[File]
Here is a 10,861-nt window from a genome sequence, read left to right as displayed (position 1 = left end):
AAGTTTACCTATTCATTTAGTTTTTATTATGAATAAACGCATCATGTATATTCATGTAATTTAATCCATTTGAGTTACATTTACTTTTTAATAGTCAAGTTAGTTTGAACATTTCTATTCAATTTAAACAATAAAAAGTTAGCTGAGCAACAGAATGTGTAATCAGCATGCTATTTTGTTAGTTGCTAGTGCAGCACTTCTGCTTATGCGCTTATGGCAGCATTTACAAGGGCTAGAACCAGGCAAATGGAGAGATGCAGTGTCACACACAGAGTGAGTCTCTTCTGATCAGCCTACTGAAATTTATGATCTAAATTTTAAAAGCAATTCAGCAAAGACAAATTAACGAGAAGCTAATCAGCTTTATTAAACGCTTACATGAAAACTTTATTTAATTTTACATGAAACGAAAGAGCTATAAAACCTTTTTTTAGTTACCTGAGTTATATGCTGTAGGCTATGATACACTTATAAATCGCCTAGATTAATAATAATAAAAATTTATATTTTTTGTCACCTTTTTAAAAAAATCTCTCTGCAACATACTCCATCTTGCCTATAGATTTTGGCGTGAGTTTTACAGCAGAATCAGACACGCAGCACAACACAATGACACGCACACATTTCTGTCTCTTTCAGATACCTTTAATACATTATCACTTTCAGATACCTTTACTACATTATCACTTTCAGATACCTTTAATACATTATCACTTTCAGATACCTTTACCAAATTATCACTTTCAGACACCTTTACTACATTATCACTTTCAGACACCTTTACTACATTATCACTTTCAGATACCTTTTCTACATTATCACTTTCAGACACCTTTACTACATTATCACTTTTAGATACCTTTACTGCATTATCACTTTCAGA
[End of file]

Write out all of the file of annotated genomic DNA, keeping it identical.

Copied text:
Here is a 10,861-nt window from a genome sequence, read left to right as displayed (position 1 = left end):
AAGTTTACCTATTCATTTAGTTTTTATTATGAATAAACGCATCATGTATATTCATGTAATTTAATCCATTTGAGTTACATTTACTTTTTAATAGTCAAGTTAGTTTGAACATTTCTATTCAATTTAAACAATAAAAAGTTAGCTGAGCAACAGAATGTGTAATCAGCATGCTATTTTGTTAGTTGCTAGTGCAGCACTTCTGCTTATGCGCTTATGGCAGCATTTACAAGGGCTAGAACCAGGCAAATGGAGAGATGCAGTGTCACACACAGAGTGAGTCTCTTCTGATCAGCCTACTGAAATTTATGATCTAAATTTTAAAAGCAATTCAGCAAAGACAAATTAACGAGAAGCTAATCAGCTTTATTAAACGCTTACATGAAAACTTTATTTAATTTTACATGAAACGAAAGAGCTATAAAACCTTTTTTTAGTTACCTGAGTTATATGCTGTAGGCTATGATACACTTATAAATCGCCTAGATTAATAATAATAAAAATTTATATTTTTTGTCACCTTTTTAAAAAAATCTCTCTGCAACATACTCCATCTTGCCTATAGATTTTGGCGTGAGTTTTACAGCAGAATCAGACACGCAGCACAACACAATGACACGCACACATTTCTGTCTCTTTCAGATACCTTTAATACATTATCACTTTCAGATACCTTTACTACATTATCACTTTCAGATACCTTTAATACATTATCACTTTCAGATACCTTTACCAAATTATCACTTTCAGACACCTTTACTACATTATCACTTTCAGACACCTTTACTACATTATCACTTTCAGATACCTTTTCTACATTATCACTTTCAGACACCTTTACTACATTATCACTTTTAGATACCTTTACTGCATTATCACTTTCAGA